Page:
The word Folly is here used in its Scriptural sense--the want of Heavenly wisdom as in Eccles. ch. 7. "It is better to hear the rebuke of the wise than for a man to hear the song of fools." . . . "I applied my heart to know and to search, and to seek out wisdom and the reason of things, and to know the wickedness of Folly, even of foolishness and madness; and I find more bitter than death the woman whose heart is snares and nets, and her hands as bands; whoso pleaseth God shall escape from her, but the sinner shall be taken by her." Piety is modestly dressed--her attitude and face are intended to express reverence for the teaching of the old recluse, a heart weaned from this world and earnestly in love with divine truth. Folly's careless smile, ruddy color, rich dress and variety of ornaments, sufficiently characterise her. Unhappily for the moral of the picture, she is the favorite of the two. The bronze bas relief in the background is from a design by Overbeck, and represents the Saviour disputing with the Doctors, with Joseph and Mary entering. [P. 10; ellipses appear in the catalogue.]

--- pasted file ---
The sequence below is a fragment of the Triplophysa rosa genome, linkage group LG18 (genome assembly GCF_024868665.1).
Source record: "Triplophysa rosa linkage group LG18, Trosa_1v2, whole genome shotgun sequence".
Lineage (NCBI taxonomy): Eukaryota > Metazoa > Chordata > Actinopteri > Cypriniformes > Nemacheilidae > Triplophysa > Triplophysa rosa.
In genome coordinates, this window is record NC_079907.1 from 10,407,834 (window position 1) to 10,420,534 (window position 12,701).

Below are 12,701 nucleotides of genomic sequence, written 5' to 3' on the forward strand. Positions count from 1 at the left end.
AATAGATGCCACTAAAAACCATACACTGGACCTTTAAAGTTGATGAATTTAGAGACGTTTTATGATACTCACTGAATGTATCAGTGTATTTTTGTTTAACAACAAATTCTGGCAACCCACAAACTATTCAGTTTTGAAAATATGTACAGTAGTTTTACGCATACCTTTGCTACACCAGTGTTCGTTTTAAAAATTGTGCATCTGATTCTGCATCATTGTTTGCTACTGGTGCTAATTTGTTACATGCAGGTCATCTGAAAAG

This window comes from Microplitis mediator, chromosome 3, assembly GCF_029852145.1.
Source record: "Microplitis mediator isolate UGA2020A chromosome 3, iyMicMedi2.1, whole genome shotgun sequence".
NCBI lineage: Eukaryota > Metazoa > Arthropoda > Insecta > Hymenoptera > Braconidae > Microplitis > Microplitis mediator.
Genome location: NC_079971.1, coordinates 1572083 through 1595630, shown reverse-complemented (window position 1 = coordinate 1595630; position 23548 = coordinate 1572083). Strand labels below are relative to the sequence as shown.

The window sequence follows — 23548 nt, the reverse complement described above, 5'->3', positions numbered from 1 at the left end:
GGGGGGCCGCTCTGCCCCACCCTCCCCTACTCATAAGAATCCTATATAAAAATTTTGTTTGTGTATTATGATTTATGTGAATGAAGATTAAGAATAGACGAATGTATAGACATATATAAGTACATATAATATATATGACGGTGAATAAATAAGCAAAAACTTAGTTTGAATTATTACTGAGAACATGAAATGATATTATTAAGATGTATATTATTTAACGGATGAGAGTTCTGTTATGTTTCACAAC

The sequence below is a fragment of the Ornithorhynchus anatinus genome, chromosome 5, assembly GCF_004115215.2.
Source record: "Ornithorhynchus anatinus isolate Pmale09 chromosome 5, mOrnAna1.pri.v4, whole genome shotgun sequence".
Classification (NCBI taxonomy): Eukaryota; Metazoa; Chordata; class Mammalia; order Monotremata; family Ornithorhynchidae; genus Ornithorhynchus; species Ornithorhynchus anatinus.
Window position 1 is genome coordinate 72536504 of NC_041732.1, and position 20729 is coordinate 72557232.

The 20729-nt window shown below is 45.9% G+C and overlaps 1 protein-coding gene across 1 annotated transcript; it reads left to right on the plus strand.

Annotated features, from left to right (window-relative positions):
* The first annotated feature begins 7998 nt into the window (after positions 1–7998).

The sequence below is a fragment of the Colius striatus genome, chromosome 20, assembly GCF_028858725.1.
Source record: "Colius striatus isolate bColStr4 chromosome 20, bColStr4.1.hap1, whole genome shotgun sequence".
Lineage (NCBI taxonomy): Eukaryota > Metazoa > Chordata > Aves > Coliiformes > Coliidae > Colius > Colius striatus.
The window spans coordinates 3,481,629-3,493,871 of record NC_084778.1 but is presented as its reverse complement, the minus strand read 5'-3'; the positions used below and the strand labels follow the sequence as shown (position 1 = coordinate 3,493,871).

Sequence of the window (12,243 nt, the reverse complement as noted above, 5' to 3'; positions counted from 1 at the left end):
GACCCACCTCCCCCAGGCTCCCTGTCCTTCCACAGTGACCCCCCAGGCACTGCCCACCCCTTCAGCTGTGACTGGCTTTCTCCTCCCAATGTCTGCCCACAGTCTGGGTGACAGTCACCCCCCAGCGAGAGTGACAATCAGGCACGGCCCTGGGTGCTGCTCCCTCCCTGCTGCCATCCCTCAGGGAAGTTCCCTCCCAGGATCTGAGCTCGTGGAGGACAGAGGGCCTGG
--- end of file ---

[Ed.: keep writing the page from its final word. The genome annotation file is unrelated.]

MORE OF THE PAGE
Albany Art Exhibition of Paintings and Marbles at Ransom's Iron Store, 463 Broadway. The paintings and statuary are from the collections of our citizens and artists, kindly loaned for the benefit of the poor. Albany: Van Benthuysen, Printer. 1858.